This past Sunday ended up being the best day for me to mess with the hot and cold water. I needed a window of time where we were not going to need water for 3-4 hours. I was also putting this off a little bit because I knew it would be nerve wracking and a pain in the butt. It was both.
My mission was to replace the leaking and corroded globe valves that cut off the supply of water to the kitchen. The old valves would be replaced with ball valves, which are superior for this application. The nerve wracking part was because both these valves are located close to floor joists, the hot water line even runs right up against the two joists. Job two was to add a tee and a third isolation valve which will serve the ice maker on the fridge.
Most people, and this was true for us previous to the renovation, have a small saddle valve that actually pieces your cold water line when installed to take water to the fridge. This is usually installed underneath the sink. Considering our fridge would be located at the opposite end of the kitchen from the sink, 21 feet away, this arrangement did not make sense. I had to cut into and sweat the cold water line anyway so why not do it right?!
I only have the end result to show you as I was too busy cursing and fuming to remember to take pics along the way.
So where did it all go wrong? Well the first valve installed pretty easily. That would be the lower one of the two on the left. I actually sweated the pipes connected to the tee and the 90 degree elbow on my workbench, holding the pipes in a vice. The one mistake I made here is the drain built into the valve should face down, not sideways. The old valves were like this too so I’m not the only dummy.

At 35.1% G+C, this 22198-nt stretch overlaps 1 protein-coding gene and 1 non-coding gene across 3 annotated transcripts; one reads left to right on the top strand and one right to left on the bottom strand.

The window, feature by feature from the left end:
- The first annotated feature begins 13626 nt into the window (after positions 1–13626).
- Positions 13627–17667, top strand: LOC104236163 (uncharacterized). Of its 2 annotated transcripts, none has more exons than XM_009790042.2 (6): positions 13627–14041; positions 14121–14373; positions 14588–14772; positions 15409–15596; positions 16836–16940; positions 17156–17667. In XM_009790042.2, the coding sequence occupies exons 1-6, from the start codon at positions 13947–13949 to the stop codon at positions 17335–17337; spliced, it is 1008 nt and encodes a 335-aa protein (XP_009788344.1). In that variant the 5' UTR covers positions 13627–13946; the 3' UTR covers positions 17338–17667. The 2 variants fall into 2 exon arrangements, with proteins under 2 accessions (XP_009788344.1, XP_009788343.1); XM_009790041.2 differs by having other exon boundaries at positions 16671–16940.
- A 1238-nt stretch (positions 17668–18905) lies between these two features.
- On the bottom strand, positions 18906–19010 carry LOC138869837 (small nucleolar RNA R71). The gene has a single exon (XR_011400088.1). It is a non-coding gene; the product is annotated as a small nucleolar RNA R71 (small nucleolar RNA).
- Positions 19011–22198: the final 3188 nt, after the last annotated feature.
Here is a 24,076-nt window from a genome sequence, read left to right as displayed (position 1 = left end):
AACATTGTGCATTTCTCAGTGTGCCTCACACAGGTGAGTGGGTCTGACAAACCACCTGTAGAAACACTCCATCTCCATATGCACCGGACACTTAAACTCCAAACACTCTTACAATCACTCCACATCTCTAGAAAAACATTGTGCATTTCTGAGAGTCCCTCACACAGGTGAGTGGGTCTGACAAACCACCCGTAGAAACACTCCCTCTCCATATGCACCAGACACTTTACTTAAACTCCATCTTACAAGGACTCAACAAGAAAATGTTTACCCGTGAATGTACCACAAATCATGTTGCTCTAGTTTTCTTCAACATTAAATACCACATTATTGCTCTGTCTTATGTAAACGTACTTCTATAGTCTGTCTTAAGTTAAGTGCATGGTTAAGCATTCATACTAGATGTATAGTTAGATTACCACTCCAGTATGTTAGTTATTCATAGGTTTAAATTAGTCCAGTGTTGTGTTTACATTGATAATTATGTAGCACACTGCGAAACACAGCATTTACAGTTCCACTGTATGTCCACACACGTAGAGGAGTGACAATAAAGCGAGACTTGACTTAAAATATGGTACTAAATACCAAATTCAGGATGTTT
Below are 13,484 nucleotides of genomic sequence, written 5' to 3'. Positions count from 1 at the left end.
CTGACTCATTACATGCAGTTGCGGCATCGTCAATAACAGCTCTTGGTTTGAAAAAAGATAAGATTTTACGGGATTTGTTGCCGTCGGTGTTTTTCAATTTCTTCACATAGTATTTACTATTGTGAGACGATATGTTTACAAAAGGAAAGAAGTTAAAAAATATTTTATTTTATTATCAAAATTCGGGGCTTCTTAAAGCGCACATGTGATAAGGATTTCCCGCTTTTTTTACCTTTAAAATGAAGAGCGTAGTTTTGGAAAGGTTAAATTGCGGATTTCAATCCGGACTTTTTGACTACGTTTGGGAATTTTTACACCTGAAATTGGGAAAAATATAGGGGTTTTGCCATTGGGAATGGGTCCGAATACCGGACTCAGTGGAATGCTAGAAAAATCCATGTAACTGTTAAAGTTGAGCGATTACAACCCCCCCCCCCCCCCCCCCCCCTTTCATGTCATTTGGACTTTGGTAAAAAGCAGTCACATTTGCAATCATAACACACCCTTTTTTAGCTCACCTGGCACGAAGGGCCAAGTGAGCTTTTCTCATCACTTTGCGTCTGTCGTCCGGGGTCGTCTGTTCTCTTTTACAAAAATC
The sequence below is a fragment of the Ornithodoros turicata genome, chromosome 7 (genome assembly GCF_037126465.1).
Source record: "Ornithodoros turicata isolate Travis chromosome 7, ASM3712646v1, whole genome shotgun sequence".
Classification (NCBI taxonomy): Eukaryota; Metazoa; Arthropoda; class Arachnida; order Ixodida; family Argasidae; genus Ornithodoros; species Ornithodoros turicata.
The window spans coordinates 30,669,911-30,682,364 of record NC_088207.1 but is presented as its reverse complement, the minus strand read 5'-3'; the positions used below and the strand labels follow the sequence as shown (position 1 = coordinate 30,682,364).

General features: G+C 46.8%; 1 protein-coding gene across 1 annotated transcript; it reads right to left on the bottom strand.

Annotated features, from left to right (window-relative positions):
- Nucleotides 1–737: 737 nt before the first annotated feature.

Next I sweated the valve for the ice maker branch, which is the one that goes down and to the right. This should have been easy, and it seemed that way. But more on that later.
Next it was time to tackle the hot water line. As you can see it runs along the bottom of a big laminated beam (made from several 2×8’s nailed together). It turned 90 degrees towards the kitchen, running along another joist. I cut the 90 degree turn out and cut the pipe back so it was not longer so close to the regular joist. But I still had to make two sweat joints close to the big laminated beam, where the new 90 would go. No way around that without replacing a bunch of the piping.
This turned out to be one of the biggest pains in this whole job. For some reason water kept trickling out of this pipe. Just as I would get everything all sanded and flux applied, some water would drip out. I bent the pipe as far as I could to dump it out, I tried to use a shop vac, it just kept dripping out occasionally. This meant that when I did get everything in place and tried to solder it, I could not get the pipe hot enough to melt the solder. After two tries I got it to melt, but they were the worst solder joints I’ve ever seen, and I’ve made some bad ones.
Despite the bad look of the soldering I needed to see if they were watertight. So I turned on the water to the whole house and listened for leaks. Surprisingly the ugly solder joints did not spray water all over. What did spray water all over was the isolation valve for the ice maker.